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Parts of southern Ontario digging out of 70 cm of snow, another major storm on the way

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Digital writers
theweathernetwork.com

Monday, November 25, 2013, 12:20 PM -

People in parts of southwestern Ontario are digging out after persistent snow squalls blasted the region over the weekend.

"Persistent snow squalls from Saturday afternoon through Sunday morning resulted in significant snowfall totals in a narrow band extending off of southern Lake Huron, from around St. Joseph (just east of Grand Bend) southeastward through the west part of London," says Environment Canada in their statement. "While this narrow band of snow did not affect any official Environment Canada weather monitoring stations, unofficial reports received from the public suggest that up to 70 cm of snow feel in the hardest parts of this corridor."

The conditions were just right for all the wrong driving conditions.

Major shutdowns due to collisions involving dozens of vehicles were recorded on the 400 south of Barrie and the 401 east of London on Saturday, and on Sunday a section of the 401 at Highway 4 was closed as of late morning.

Even in the early morning hours on Sunday, the London area was still getting hammered by the snow and powerful winds, and near-white out conditions were still visible on 401 traffic cams near the city.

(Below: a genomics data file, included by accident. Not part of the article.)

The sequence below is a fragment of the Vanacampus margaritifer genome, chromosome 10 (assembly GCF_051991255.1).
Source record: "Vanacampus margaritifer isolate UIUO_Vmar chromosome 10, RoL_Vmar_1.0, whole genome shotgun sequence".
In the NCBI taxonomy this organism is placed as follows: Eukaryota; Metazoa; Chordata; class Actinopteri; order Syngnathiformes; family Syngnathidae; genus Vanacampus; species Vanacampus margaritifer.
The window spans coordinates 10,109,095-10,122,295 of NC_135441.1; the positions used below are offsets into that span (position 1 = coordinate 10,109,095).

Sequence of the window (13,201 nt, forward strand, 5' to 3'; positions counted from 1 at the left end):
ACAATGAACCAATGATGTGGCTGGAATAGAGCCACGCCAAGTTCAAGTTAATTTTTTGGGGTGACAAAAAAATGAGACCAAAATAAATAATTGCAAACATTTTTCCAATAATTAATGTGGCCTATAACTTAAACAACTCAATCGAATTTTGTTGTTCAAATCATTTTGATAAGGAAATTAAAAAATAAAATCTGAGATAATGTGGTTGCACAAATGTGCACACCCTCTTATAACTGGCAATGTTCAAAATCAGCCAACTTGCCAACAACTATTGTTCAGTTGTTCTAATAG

Snow squall warnings were still in effect for parts of the southwest on Sunday morning, although snow squall watches that covered part of the Greater Toronto Area had been dropped.

The contrast was striking: Although London, Waterloo and many other southwestern communities reported snowfall worthy of any winter storm, Toronto, Mississauga and other near-lakeshore GTA communities recorded only trace amounts.

As the day wore on, however, no part of the province escaped the blistering cold, thanks to a blast of Arctic air made much, much worse by those same strong winds that made for such terrible driving conditions.

More snow on the way

As residents dig out from the weekend's winter blast, another weak system pushing into the region could bring an additional 5-10 cm of snow to parts of the southwest through Tuesday. 

"Some wet flurries are also possible in parts of the GTA on Monday, and that may even transition into light accumulating snow by Monday evening," says Monica Vaswani, a meteorologist at The Weather Network.

The heaviest snowfall amounts are expected for areas further north, with up to 15 cm possible in places like Parry Sound.


TUNE IN: We'll keep an eye on the skies as the system approaches. Check in for regular TV updates.


Mid-week storm

The wintry weather doesn't end there.

"A low currently forming the Gulf of Mexico will start pushing into parts of Ontario and Quebec Tuesday night," says Gina Ressler, another meteorologist at The Weather. "While the exact track and precipitation amounts associated with this system are still uncertain, parts of eastern Ontario and Quebec could see a significant amount of snow."

The precipitation may begin as snow in parts of the Maritimes as well on Tuesday, before transitioning over to heavy rain through the day on Wednesday. 

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